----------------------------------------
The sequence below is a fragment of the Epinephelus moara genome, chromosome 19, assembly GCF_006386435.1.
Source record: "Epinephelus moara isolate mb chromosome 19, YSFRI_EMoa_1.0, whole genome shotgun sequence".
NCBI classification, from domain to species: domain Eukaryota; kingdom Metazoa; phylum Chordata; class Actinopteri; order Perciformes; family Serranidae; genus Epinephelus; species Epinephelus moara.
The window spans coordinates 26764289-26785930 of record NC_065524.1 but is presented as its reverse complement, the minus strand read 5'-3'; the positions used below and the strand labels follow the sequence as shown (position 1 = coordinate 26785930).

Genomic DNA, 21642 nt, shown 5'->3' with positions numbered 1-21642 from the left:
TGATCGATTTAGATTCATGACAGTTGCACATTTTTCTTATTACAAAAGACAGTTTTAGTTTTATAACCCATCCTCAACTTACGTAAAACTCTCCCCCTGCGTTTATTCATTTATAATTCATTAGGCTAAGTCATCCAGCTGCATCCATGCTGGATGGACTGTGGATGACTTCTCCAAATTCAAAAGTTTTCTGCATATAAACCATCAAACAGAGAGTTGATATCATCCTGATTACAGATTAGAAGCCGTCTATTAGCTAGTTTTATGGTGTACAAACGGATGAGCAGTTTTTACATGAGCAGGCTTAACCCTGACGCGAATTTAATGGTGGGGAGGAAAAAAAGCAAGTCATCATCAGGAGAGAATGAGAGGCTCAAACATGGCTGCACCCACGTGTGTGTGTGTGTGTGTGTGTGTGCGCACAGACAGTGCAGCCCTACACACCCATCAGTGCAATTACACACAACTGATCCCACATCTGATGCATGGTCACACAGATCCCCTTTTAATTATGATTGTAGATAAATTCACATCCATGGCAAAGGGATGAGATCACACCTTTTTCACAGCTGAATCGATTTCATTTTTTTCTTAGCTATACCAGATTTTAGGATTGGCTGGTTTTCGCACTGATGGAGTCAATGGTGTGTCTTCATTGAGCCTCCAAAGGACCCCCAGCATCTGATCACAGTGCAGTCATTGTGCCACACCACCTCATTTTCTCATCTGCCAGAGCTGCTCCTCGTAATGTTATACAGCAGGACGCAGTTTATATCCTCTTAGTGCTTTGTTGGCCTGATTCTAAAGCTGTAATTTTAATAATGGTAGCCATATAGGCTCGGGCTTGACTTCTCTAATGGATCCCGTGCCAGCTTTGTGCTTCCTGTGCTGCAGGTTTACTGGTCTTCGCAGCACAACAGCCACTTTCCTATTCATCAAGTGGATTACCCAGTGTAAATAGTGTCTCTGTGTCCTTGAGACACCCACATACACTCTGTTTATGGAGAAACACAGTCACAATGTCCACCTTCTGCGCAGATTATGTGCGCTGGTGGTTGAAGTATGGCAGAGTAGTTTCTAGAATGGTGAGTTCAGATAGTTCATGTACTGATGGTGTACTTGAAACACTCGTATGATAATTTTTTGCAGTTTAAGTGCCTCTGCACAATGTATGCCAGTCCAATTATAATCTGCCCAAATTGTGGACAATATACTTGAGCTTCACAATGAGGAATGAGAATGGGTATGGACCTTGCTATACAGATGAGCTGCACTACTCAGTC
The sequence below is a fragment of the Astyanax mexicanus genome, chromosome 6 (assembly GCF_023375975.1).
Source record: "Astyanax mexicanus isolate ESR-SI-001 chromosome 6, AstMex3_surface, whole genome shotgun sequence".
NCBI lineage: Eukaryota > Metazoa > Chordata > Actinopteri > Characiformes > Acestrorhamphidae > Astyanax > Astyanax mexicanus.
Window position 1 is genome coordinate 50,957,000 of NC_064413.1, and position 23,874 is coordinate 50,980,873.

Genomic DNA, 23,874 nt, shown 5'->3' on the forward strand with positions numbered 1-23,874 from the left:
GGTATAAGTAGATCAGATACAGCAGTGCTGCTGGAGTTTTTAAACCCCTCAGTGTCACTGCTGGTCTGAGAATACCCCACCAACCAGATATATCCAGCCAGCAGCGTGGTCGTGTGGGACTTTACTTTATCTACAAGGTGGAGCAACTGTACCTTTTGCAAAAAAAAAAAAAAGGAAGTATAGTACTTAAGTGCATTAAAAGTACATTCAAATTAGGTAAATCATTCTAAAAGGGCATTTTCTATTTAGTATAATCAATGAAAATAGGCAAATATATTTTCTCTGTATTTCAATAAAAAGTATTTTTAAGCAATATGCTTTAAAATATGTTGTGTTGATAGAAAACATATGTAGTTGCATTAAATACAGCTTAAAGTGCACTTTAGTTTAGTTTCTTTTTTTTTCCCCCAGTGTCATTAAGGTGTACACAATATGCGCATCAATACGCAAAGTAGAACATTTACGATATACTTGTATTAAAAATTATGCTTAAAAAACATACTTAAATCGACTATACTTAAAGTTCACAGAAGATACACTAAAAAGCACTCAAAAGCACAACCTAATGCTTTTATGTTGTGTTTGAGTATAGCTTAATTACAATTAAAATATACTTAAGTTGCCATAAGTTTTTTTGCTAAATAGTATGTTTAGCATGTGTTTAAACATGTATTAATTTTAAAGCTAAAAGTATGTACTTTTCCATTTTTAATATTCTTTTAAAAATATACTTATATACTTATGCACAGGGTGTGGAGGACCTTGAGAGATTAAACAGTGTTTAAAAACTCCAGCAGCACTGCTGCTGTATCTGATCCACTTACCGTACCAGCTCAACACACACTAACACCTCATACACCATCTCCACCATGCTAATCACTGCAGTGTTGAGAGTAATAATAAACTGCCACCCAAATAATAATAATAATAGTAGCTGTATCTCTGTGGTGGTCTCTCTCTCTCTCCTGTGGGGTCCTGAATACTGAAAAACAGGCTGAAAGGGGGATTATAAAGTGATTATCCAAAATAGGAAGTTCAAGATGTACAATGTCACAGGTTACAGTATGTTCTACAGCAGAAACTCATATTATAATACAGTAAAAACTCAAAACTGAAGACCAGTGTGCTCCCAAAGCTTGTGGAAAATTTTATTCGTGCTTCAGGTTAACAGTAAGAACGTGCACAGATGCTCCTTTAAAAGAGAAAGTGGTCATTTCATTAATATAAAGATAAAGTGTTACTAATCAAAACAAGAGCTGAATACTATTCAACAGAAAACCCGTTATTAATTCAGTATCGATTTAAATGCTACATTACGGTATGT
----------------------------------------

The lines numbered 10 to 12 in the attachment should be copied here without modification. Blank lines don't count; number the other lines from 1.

Window position 1 is genome coordinate 50,957,000 of NC_064413.1, and position 23,874 is coordinate 50,980,873.

Genomic DNA, 23,874 nt, shown 5'->3' on the forward strand with positions numbered 1-23,874 from the left:
GGTATAAGTAGATCAGATACAGCAGTGCTGCTGGAGTTTTTAAACCCCTCAGTGTCACTGCTGGTCTGAGAATACCCCACCAACCAGATATATCCAGCCAGCAGCGTGGTCGTGTGGGACTTTACTTTATCTACAAGGTGGAGCAACTGTACCTTTTGCAAAAAAAAAAAAAAGGAAGTATAGTACTTAAGTGCATTAAAAGTACATTCAAATTAGGTAAATCATTCTAAAAGGGCATTTTCTATTTAGTATAATCAATGAAAATAGGCAAATATATTTTCTCTGTATTTCAATAAAAAGTATTTTTAAGCAATATGCTTTAAAATATGTTGTGTTGATAGAAAACATATGTAGTTGCATTAAATACAGCTTAAAGTGCACTTTAGTTTAGTTTCTTTTTTTTTCCCCCAGTGTCATTAAGGTGTACACAATATGCGCATCAATACGCAAAGTAGAACATTTACGATATACTTGTATTAAAAATTATGCTTAAAAAACATACTTAAATCGACTATACTTAAAGTTCACAGAAGATACACTAAAAAGCACTCAAAAGCACAACCTAATGCTTTTATGTTGTGTTTGAGTATAGCTTAATTACAATTAAAATATACTTAAGTTGCCATAAGTTTTTTTGCTAAATAGTATGTTTAGCATGTGTTTAAACATGTATTAATTTTAAAGCTAAAAGTATGTACTTTTCCATTTTTAATATTCTTTTAAAAATATACTTATATACTTATGCACAGGGTGTGGAGGACCTTGAGAGATTAAACAGTGTTTAAAAACTCCAGCAGCACTGCTGCTGTATCTGATCCACTTACCGTACCAGCTCAACACACACTAACACCTCATACACCATCTCCACCATGCTAATCACTGCAGTGTTGAGAGTAATAATAAACTGCCACCCAAATAATAATAATAATAGTAGCTGTATCTCTGTGGTGGTCTCTCTCTCTCTCCTGTGGGGTCCTGAATACTGAAAAACAGGCTGAAAGGGGGATTATAAAGTGATTATCCAAAATAGGAAGTTCAAGATGTACAATGTCACAGGTTACAGTATGTTCTACAGCAGAAACTCATATTATAATACAGTAAAAACTCAAAACTGAAGACCAGTGTGCTCCCAAAGCTTGTGGAAAATTTTATTCGTGCTTCAGGTTAACAGTAAGAACGTGCACAGATGCTCCTTTAAAAGAGAAAGTGGTCATTTCATTAATATAAAGATAAAGTGTTACTAATCAAAACAAGAGCTGAATACTATTCAACAGAAAACCCGTTATTAATTCAGTATCGATTTAAATGCTACATTACGGTATGT